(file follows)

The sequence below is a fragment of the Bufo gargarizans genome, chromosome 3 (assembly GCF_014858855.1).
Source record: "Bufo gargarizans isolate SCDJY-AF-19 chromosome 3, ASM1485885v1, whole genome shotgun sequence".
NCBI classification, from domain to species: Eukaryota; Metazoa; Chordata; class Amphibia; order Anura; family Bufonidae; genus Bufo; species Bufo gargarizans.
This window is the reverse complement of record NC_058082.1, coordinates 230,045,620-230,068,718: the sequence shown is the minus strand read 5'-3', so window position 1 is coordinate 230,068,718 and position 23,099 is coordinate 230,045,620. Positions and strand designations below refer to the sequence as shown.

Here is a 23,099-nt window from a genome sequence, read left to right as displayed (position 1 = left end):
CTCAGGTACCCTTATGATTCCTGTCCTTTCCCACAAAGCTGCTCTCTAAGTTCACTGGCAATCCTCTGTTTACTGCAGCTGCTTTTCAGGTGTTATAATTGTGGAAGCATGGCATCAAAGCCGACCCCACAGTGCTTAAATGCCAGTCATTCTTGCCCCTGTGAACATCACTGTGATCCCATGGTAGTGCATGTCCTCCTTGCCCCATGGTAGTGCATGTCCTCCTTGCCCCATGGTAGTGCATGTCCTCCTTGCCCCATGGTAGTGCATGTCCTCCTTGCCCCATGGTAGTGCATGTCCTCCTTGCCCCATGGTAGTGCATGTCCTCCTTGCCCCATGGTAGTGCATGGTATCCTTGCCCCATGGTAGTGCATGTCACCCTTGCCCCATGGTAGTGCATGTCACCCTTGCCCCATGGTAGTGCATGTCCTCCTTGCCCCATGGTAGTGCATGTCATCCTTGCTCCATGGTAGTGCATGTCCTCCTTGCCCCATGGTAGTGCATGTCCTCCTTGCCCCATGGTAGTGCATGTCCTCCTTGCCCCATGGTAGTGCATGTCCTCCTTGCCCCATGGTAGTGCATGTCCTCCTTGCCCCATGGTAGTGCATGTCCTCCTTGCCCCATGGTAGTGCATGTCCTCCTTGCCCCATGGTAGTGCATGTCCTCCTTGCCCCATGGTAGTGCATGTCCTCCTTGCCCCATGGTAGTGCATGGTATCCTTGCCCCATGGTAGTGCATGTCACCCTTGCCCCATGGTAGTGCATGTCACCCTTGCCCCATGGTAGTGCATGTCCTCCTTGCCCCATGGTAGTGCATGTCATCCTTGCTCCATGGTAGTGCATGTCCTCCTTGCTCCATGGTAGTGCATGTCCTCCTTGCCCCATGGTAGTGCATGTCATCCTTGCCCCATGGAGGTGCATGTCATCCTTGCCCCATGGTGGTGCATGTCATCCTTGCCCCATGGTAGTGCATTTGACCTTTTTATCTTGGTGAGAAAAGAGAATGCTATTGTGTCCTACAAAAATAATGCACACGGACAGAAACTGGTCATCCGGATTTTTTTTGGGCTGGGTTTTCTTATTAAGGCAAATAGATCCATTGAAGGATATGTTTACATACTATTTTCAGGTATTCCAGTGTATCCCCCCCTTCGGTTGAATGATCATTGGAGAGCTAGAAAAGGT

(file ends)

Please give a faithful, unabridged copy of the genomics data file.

The sequence below is a fragment of the Bufo gargarizans genome, chromosome 3 (assembly GCF_014858855.1).
Source record: "Bufo gargarizans isolate SCDJY-AF-19 chromosome 3, ASM1485885v1, whole genome shotgun sequence".
NCBI classification, from domain to species: Eukaryota; Metazoa; Chordata; class Amphibia; order Anura; family Bufonidae; genus Bufo; species Bufo gargarizans.
This window is the reverse complement of record NC_058082.1, coordinates 230,045,620-230,068,718: the sequence shown is the minus strand read 5'-3', so window position 1 is coordinate 230,068,718 and position 23,099 is coordinate 230,045,620. Positions and strand designations below refer to the sequence as shown.

Here is a 23,099-nt window from a genome sequence, read left to right as displayed (position 1 = left end):
CTCAGGTACCCTTATGATTCCTGTCCTTTCCCACAAAGCTGCTCTCTAAGTTCACTGGCAATCCTCTGTTTACTGCAGCTGCTTTTCAGGTGTTATAATTGTGGAAGCATGGCATCAAAGCCGACCCCACAGTGCTTAAATGCCAGTCATTCTTGCCCCTGTGAACATCACTGTGATCCCATGGTAGTGCATGTCCTCCTTGCCCCATGGTAGTGCATGTCCTCCTTGCCCCATGGTAGTGCATGTCCTCCTTGCCCCATGGTAGTGCATGTCCTCCTTGCCCCATGGTAGTGCATGTCCTCCTTGCCCCATGGTAGTGCATGTCCTCCTTGCCCCATGGTAGTGCATGGTATCCTTGCCCCATGGTAGTGCATGTCACCCTTGCCCCATGGTAGTGCATGTCACCCTTGCCCCATGGTAGTGCATGTCCTCCTTGCCCCATGGTAGTGCATGTCATCCTTGCTCCATGGTAGTGCATGTCCTCCTTGCCCCATGGTAGTGCATGTCCTCCTTGCCCCATGGTAGTGCATGTCCTCCTTGCCCCATGGTAGTGCATGTCCTCCTTGCCCCATGGTAGTGCATGTCCTCCTTGCCCCATGGTAGTGCATGTCCTCCTTGCCCCATGGTAGTGCATGTCCTCCTTGCCCCATGGTAGTGCATGTCCTCCTTGCCCCATGGTAGTGCATGTCCTCCTTGCCCCATGGTAGTGCATGGTATCCTTGCCCCATGGTAGTGCATGTCACCCTTGCCCCATGGTAGTGCATGTCACCCTTGCCCCATGGTAGTGCATGTCCTCCTTGCCCCATGGTAGTGCATGTCATCCTTGCTCCATGGTAGTGCATGTCCTCCTTGCTCCATGGTAGTGCATGTCCTCCTTGCCCCATGGTAGTGCATGTCATCCTTGCCCCATGGAGGTGCATGTCATCCTTGCCCCATGGTGGTGCATGTCATCCTTGCCCCATGGTAGTGCATTTGACCTTTTTATCTTGGTGAGAAAAGAGAATGCTATTGTGTCCTACAAAAATAATGCACACGGACAGAAACTGGTCATCCGGATTTTTTTTGGGCTGGGTTTTCTTATTAAGGCAAATAGATCCATTGAAGGATATGTTTACATACTATTTTCAGGTATTCCAGTGTATCCCCCCCTTCGGTTGAATGATCATTGGAGAGCTAGAAAAGGT